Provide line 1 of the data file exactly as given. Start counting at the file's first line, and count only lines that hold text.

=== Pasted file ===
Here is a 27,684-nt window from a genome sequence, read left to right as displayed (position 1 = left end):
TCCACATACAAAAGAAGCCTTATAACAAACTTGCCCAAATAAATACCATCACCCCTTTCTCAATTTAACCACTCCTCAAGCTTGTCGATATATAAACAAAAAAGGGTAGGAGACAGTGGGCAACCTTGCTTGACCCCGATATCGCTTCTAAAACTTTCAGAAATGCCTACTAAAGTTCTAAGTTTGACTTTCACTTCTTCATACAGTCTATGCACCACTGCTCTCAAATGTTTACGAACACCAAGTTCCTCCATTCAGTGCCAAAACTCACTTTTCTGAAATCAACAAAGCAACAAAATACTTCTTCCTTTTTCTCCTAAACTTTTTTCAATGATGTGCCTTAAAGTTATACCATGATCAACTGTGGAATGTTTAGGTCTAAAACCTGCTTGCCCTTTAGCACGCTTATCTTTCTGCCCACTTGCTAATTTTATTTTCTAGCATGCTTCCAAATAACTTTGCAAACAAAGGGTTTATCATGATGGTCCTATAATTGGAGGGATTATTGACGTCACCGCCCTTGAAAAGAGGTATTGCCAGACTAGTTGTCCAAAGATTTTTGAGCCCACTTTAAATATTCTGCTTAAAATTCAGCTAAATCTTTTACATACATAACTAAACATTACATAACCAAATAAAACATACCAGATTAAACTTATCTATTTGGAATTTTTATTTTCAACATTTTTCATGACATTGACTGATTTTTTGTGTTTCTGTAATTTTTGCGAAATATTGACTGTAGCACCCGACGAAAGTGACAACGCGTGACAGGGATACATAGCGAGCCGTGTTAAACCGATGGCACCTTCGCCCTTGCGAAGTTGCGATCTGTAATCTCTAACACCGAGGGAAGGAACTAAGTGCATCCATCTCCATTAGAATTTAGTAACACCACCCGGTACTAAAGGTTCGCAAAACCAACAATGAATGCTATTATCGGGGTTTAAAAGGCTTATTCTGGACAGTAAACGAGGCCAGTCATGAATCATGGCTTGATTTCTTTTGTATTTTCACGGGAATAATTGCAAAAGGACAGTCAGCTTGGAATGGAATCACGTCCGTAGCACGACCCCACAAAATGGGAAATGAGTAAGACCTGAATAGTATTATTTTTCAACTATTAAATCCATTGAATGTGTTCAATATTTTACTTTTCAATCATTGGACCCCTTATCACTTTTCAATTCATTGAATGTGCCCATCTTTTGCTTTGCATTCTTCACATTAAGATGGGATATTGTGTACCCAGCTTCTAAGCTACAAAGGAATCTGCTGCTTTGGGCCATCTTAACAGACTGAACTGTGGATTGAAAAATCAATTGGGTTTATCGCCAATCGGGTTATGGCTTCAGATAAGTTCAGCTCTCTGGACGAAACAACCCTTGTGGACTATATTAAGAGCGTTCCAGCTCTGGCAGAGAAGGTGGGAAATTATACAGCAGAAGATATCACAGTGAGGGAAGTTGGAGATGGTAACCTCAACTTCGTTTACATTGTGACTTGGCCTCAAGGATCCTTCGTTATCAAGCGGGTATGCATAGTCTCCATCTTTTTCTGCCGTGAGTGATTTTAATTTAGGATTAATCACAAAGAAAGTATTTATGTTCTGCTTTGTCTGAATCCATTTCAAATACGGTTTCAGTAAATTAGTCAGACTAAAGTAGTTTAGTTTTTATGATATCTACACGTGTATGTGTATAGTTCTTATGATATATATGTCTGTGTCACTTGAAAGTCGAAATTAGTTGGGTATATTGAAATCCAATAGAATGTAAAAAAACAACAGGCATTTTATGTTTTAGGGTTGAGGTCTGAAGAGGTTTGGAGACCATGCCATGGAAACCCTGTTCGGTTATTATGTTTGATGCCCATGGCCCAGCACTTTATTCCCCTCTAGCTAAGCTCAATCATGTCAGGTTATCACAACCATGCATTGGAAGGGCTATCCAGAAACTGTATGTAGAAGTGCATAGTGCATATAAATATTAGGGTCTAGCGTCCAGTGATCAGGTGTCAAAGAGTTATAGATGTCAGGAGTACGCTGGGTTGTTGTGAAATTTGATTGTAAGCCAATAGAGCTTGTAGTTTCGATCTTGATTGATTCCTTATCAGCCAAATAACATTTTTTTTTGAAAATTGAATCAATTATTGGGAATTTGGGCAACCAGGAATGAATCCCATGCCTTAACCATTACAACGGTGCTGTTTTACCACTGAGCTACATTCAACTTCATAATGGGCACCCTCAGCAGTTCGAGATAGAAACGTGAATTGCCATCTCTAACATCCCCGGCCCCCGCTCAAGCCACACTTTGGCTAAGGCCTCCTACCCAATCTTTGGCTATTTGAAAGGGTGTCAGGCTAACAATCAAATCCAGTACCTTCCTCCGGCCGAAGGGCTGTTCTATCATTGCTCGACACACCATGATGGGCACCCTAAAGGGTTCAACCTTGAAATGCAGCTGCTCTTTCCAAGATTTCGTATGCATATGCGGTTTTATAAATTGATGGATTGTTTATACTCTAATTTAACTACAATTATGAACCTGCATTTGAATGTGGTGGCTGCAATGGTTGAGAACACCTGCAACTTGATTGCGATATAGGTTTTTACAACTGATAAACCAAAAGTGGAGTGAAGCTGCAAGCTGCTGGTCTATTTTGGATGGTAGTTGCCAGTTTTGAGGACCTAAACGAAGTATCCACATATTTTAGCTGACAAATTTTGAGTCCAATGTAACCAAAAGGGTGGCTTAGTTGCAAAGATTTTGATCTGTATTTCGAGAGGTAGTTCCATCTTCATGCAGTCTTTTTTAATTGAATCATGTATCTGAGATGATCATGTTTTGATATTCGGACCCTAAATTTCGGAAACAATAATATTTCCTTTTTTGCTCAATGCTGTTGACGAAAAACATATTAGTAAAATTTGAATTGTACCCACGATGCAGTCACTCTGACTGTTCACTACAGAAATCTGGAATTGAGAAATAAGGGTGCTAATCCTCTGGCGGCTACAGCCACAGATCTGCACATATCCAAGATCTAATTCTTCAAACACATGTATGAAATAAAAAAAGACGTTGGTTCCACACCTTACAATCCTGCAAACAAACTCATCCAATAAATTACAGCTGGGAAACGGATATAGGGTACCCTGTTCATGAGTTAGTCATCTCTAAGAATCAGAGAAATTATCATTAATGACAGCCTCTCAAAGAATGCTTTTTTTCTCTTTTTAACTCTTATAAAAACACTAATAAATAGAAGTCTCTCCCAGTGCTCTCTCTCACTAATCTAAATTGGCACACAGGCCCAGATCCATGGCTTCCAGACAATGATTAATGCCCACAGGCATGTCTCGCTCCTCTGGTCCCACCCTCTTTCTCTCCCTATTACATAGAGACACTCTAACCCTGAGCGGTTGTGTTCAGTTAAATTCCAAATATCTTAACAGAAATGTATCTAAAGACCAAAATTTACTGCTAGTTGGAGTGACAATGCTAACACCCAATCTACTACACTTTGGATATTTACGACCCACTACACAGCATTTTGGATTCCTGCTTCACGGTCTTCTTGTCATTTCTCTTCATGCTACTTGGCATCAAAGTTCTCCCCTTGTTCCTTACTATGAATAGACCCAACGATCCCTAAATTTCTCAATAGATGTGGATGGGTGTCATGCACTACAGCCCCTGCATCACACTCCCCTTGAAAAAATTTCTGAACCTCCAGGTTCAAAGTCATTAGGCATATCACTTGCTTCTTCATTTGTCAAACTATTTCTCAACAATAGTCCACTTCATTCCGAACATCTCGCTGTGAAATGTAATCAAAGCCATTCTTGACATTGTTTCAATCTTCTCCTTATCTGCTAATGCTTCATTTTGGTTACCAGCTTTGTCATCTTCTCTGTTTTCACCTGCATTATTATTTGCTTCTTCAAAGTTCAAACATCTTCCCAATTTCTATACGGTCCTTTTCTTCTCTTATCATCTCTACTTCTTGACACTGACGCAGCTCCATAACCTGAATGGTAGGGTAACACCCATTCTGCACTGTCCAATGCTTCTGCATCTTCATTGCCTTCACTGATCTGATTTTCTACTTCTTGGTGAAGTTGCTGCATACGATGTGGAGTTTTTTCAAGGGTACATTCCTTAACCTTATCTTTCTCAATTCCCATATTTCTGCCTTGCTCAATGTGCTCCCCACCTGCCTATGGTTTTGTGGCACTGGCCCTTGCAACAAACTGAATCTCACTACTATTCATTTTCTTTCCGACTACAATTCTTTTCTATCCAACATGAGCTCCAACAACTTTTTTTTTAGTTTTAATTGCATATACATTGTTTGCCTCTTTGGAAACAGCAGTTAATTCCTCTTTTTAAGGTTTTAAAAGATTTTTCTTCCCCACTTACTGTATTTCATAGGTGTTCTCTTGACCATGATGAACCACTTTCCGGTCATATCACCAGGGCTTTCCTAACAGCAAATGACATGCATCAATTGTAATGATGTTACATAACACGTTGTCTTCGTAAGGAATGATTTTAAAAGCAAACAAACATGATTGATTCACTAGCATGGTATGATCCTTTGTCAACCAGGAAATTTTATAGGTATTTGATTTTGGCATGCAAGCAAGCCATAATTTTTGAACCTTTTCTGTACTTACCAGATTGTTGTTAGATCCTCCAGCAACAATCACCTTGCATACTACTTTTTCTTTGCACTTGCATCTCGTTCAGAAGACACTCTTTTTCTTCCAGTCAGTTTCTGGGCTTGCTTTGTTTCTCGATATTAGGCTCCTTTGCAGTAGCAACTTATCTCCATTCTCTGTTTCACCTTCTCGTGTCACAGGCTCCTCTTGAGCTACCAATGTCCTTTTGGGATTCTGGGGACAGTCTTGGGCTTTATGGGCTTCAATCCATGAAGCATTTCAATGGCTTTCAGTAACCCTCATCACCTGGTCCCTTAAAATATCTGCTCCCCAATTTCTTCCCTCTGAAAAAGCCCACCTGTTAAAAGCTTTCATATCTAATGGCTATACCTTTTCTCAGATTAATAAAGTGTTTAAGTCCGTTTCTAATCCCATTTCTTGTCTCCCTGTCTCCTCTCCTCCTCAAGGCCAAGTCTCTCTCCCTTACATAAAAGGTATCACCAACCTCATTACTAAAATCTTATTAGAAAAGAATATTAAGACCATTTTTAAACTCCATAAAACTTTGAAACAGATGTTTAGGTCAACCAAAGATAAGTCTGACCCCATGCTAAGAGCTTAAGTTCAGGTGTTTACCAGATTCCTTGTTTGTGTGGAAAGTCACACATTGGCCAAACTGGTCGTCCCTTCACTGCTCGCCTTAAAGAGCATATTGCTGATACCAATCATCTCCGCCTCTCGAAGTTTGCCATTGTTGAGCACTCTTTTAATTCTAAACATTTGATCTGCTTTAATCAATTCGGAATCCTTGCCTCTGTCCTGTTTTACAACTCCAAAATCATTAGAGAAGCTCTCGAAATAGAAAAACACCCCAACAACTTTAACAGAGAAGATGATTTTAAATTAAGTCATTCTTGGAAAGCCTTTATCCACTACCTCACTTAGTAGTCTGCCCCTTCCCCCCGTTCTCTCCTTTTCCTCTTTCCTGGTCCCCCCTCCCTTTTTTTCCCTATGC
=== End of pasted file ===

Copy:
Here is a 27,684-nt window from a genome sequence, read left to right as displayed (position 1 = left end):